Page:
2. Eastern Sierra Local February 12, 2015 at 3:50 pm #

    I’ve been hearing a lot of “off the record” conversation from rank and file staff at the hospital about how the Board of Directors of NIH is completely out of touch with Staff and that it really began with the new Director they hired, there’s been a lot of unusual and nefarious terminations as of late; it’s no surprise that rank and file now want to organize; lets just hope it isn’t SEIU that’s behind it.

  3. Local Patient February 12, 2015 at 6:25 pm #

    As a local Hospital District resident, I’m glad to see the cost cutting measures in place. I can see how the staff would feel that management is out of touch, but honestly, the prices here are so high that I go to carson city for special services. If management can get prices down, I would reconsider using the Hospital. I’m sure staff is unhappy about not getting hours they use to under the previous management, but remember that previous management is the reason that services cost so much. Getting right sized and right priced hurts, but is the best in the long run. Thanks Board!

  4. Concerned Citizen February 13, 2015 at 2:50 pm #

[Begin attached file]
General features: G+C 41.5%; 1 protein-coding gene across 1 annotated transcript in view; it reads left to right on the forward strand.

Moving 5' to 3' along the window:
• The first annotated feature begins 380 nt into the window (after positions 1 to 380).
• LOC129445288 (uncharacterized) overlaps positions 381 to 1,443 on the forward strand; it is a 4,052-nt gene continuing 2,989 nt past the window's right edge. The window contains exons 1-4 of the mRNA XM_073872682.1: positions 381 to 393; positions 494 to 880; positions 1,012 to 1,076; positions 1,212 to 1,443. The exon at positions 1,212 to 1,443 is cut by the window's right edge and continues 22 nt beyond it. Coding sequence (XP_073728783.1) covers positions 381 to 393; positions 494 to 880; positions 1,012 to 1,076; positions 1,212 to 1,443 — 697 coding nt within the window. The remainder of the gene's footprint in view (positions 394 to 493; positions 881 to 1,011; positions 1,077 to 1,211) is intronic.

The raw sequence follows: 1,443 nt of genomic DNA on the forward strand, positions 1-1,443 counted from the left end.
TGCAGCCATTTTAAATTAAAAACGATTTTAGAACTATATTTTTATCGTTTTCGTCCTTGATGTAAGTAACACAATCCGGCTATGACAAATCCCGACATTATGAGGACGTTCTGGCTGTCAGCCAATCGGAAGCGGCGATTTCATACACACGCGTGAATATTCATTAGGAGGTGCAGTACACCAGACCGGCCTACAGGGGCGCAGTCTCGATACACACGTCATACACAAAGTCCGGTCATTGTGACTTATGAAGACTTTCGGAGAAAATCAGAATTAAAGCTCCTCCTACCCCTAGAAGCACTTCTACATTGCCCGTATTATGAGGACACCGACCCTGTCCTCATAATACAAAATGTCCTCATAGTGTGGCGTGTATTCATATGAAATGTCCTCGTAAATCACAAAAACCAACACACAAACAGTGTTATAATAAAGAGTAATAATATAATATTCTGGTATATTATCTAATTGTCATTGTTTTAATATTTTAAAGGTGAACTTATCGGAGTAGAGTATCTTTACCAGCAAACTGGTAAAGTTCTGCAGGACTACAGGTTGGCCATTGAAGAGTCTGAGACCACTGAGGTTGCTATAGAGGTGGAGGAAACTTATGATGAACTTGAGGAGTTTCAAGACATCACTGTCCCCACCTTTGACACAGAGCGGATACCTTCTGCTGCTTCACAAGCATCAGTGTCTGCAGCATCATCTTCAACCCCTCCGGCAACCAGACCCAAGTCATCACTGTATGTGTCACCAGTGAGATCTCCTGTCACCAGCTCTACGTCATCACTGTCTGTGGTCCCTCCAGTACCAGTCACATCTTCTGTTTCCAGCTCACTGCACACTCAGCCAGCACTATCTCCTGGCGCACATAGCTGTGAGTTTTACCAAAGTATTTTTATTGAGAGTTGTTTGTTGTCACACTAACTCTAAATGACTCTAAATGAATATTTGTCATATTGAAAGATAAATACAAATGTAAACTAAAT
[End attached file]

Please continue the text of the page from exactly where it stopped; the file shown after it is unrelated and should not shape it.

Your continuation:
This is a very delicate issue for employees at the hospital who do not feel safe. These employees understand the need for cost cutting measures and are willing to help, but not at the cost of patient or employee safety. These employees have been bullied by the previous administration as well as the current administration and it is clear that these administrators nor the board does not want to take any responsibility for creating a hostile workplace. What is even more distressing is that the board did not hold John Halfen and his cronies accountable and they are not holding the current administrator accountable for a hostile workplace. I would encourage those who are member of the district to contact them board members ask them why they have continued to allow a hostile workplace. Hold this board accountable and remember that when these staff members are working under such difficult conditions they are more likely to make mistakes and these mistakes might not only cost the district significant they might cost ones health or worse yet someone’s life.

    M.C. Hubbard
    Zone V, Term Expires November 2018
    191 North School Street
    Big Pine, CA 93513
    760-938-2272 (Home)
    Retired Bank Manager

    Denise Hayden.
    Zone II, Term Expires November 2016
    1631 S. Valley View Drive
    Bishop, CA 93514
    760-873-3901 (Home)
    Executive Assistant, County of Inyo

    D. Scott Clark, M.D.
    Zone IV, Term Expires November 2016
    152 Pioneer Lane, Suite G
    Bishop, CA 93514
    760-872-2244 (Work)
    Physician and Surgeon